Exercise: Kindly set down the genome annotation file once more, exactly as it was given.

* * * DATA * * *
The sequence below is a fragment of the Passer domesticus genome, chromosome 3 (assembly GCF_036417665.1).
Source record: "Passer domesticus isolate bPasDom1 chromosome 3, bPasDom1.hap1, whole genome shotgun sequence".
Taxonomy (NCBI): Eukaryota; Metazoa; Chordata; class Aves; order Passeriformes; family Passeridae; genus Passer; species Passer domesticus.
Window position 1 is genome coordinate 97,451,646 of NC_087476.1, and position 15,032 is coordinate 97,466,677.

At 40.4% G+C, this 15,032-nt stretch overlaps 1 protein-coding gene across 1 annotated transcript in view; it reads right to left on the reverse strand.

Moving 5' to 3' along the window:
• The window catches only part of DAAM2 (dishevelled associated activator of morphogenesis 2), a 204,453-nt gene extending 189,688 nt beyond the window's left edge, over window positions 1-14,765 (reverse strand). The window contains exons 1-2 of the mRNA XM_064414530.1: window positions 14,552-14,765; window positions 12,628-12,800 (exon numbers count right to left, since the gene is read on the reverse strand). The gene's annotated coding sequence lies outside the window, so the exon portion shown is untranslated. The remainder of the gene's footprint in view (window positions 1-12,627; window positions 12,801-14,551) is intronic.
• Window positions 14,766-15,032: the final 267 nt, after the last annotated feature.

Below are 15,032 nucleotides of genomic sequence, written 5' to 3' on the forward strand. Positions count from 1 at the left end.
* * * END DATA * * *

The sequence below is a fragment of the Passer domesticus genome, chromosome 3 (assembly GCF_036417665.1).
Source record: "Passer domesticus isolate bPasDom1 chromosome 3, bPasDom1.hap1, whole genome shotgun sequence".
Taxonomy (NCBI): Eukaryota; Metazoa; Chordata; class Aves; order Passeriformes; family Passeridae; genus Passer; species Passer domesticus.
Window position 1 is genome coordinate 97,451,646 of NC_087476.1, and position 15,032 is coordinate 97,466,677.

At 40.4% G+C, this 15,032-nt stretch overlaps 1 protein-coding gene across 1 annotated transcript in view; it reads right to left on the reverse strand.

Moving 5' to 3' along the window:
• The window catches only part of DAAM2 (dishevelled associated activator of morphogenesis 2), a 204,453-nt gene extending 189,688 nt beyond the window's left edge, over window positions 1-14,765 (reverse strand). The window contains exons 1-2 of the mRNA XM_064414530.1: window positions 14,552-14,765; window positions 12,628-12,800 (exon numbers count right to left, since the gene is read on the reverse strand). The gene's annotated coding sequence lies outside the window, so the exon portion shown is untranslated. The remainder of the gene's footprint in view (window positions 1-12,627; window positions 12,801-14,551) is intronic.
• Window positions 14,766-15,032: the final 267 nt, after the last annotated feature.

Below are 15,032 nucleotides of genomic sequence, written 5' to 3' on the forward strand. Positions count from 1 at the left end.